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Recently I have been thinking a lot about how cats age. My Bengal cat is twelve years old but is still full of energy. However, I know friends that have cats much younger who spend much more of their days sleeping and resting. This got me thinking, when is a cat considered a senior?
There seems to be so much variation between cats, it’s hard to know when old age starts! However, according to vets, seniors are any feline over the age of eleven. With that being said, many argue changes in behavior and health are much better indicators of your cat’s seniority.
In this article, I run through all the signs of an aging cat that you can look out for. I also share my top tips on caring for seniors – with more limitations in terms of energy, mobility, memory, and awareness, our older cats need a little extra help to live comfortably.
Moreover, senior cats are more prone to developing certain medical conditions as their brains and bodies deteriorate. Therefore, I also look at these and the symptoms you can look for. This should make any illness easier to spot so the lifespan of your cat is extended.
When is a Cat Considered a Senior?
The general consensus is that cats over the age of eleven years old are considered seniors. In human years, this is equal to around the age of sixty. Cats are then considered seniors up until the age of fifteen, equivalent to age ninety-two in human years! At this point, they then become geriatric for the rest of their living years.
However, things aren’t always that black and white. Despite these age guidelines, some eleven-year-old cats will have many kitten-like behaviors and tendencies. Conversely, cats that are nine years old or even younger could act more senior than “seniors”. Therefore, it is more important to look at the signs of an aging cat rather than a specific age bracket.
What are the Signs of an Aging Cat?
A cat would be considered a senior when its mental and physical health starts to change. Sımilar to how humans age, senior cats will have reduced energy levels and start to show changes in behavior, learning, and memory. These things are a much better indicator of seniority than pinning it solely on the number of years they have been alive.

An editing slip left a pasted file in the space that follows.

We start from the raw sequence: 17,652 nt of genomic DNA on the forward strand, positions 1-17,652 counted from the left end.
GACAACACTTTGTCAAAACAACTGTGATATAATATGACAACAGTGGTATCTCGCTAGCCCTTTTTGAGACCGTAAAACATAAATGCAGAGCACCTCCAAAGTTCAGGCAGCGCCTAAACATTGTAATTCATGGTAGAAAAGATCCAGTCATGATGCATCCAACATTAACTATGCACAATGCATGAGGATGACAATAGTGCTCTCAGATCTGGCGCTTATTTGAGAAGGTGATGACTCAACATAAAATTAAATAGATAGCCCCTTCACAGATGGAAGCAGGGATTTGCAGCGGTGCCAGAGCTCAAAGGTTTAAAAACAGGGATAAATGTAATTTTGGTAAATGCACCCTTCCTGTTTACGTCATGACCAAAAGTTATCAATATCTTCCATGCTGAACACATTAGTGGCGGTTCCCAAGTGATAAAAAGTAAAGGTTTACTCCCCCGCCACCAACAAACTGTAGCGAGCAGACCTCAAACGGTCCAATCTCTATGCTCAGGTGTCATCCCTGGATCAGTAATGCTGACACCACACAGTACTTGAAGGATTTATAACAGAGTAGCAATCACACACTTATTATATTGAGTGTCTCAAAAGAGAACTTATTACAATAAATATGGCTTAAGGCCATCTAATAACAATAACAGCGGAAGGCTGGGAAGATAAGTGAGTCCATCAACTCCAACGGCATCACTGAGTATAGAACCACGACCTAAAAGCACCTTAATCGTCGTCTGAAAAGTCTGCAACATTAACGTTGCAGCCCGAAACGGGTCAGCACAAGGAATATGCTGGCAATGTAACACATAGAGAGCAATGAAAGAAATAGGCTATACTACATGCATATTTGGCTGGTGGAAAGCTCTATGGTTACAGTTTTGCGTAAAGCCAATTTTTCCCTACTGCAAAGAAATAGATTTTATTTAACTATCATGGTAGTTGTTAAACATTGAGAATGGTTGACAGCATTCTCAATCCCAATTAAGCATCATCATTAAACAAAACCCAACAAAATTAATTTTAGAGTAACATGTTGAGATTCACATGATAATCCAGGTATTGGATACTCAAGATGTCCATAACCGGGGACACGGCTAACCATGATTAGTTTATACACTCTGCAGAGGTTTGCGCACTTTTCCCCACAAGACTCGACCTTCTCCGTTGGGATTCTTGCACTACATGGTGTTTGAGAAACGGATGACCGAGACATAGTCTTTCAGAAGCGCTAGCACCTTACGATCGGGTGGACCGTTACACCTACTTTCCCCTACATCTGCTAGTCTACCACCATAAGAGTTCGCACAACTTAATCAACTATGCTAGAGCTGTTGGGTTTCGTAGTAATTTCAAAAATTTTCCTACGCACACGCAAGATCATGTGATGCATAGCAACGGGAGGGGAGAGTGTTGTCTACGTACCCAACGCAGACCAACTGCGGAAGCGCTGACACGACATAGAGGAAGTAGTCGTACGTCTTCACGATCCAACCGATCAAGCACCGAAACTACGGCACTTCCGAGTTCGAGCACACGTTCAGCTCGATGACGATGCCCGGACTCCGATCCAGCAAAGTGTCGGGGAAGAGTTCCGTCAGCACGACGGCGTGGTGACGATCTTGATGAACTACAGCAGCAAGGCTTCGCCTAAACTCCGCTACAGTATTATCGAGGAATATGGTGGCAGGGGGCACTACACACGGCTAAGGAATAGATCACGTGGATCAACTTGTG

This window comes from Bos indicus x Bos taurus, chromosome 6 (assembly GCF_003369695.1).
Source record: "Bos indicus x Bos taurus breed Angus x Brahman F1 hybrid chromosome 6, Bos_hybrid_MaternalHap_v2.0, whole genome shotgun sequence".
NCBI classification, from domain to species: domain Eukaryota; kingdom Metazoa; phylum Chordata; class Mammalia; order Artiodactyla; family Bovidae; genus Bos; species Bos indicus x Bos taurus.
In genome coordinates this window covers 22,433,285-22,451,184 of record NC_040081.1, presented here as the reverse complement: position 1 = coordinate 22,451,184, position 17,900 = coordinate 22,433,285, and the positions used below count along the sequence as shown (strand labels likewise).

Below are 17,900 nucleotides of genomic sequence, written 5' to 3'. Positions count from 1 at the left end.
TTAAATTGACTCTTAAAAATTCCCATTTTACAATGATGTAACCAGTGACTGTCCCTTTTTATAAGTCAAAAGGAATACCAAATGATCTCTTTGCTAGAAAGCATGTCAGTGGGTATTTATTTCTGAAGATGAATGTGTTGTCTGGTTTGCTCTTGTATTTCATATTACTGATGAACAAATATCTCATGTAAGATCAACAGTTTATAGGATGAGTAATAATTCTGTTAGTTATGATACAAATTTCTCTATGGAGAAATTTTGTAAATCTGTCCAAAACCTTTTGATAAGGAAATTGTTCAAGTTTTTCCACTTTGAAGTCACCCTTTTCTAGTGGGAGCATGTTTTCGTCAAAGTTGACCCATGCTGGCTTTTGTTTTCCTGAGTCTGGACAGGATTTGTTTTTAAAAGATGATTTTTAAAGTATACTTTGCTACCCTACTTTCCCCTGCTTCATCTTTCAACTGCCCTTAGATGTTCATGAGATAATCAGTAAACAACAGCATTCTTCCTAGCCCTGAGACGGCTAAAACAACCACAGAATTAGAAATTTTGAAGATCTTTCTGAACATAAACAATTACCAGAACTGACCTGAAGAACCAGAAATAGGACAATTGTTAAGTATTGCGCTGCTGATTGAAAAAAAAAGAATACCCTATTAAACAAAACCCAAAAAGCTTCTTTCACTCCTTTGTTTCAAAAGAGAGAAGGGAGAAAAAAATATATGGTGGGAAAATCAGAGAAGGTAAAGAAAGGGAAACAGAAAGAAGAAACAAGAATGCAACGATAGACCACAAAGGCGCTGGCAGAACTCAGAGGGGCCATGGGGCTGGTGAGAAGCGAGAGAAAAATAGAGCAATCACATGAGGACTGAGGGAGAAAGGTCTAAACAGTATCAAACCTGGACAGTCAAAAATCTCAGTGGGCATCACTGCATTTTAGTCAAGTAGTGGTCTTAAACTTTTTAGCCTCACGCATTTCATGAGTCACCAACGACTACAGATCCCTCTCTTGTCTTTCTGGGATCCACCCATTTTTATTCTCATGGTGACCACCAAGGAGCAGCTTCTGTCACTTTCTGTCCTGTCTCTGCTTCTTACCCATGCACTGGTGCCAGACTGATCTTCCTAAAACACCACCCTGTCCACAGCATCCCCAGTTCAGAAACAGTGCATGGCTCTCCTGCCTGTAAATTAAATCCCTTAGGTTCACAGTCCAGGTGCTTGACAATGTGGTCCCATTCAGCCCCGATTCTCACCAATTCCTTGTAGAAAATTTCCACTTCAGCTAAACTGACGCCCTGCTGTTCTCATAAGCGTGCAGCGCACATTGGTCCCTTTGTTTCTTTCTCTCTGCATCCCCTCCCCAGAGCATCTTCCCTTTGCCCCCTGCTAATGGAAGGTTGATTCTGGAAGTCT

Below are some of the most common signs of an aging cat that indicate they are a senior. These all impact your cat’s life and the type of care they need from you.
1. Lower Energy Levels
Senior cats will have much lower energy levels than younger adults and kittens. As their minds and bodies age, they simply run at a slower rate and become less agile and active. You will notice that senior cats tend to sleep more of the day and move around at a slower and less urgent pace.
One of the reasons for these decreased energy levels is sickness. Elderly felines are more prone to developing medical conditions or diseases, including kidney dysfunction, hyperthyroidism, arthritis, heart conditions, and more. These all make a cat lethargic and weak. If you think your senior cat could be suffering from a medical condition, book an appointment with your vet.
2. Shorter Playtime
Because of their lower energy levels, elderly cats will play less and show more disinterest in their toys when compared to younger cats. When they do play, they will be less energetic and won’t be as quick to chase any toys.
If you notice changes in playtime routine, make sure you adapt the play sessions accordingly. Stick with shorter sessions and try to slow the pace down. This helps make playtime more suitable for your cat’s health and energy levels so it is more enjoyable. However, never stop playtime completely! Regular exercise can help your senior kitty keep as fit and healthy as possible.
3. Changes to Sleep
The older cats get, the more disturbed and broken their sleep typically becomes. You might find they senior cats wake up a lot more in the night as they become more restless. This can become quite disruptive, especially as they will often vocalize loudly when they wake up.
On the other hand, you might see your cat sleeping more than usual as it ages. Their increased amount of sleep partially compensates for their lack of energy that is brought about with old age. Senior cats often sleep for more hours per day and each sleep session is generally longer too.
Cats are pretty independent creatures for most of their lives. They find it easy to look after themselves and are very aware of their surroundings thanks to their highly attuned senses. Therefore, one of the most notable signs of old age is disorientation. This is a sign of cognitive decline, and it is normal for brain function to deteriorate in this way with age.
For example, cats may get confused when walking around your home and seem to forget where things are. Additionally, you will notice senior cats appear to get more muddled when carrying out even simple activities. For example, they may forget how to use the litter box or not know where to find their food bowls.
Even though it is common for senior cats to be disorientated, you should still take your cat to the vet for advice and help on how to deal with these behavioral changes.
5. Body Weight Changes
Changes to your cat’s weight can be another sign that they are entering their senior years. Usually, the reduced amount of exercise and lowered rate of metabolism means cats initially tend to gain weight. At least, this is the case until their diet and other factors are matched to their new lifestyle.
On the other hand, weight loss is also common in senior cats and is a normal part of the aging process. As cats gradually stop using their muscles as much for movement and activity, their muscles will start to shrink in size. For example, it is common to see an elderly cat losing weight in its hindquarters. This natural age-related muscle loss is known as sarcopenia.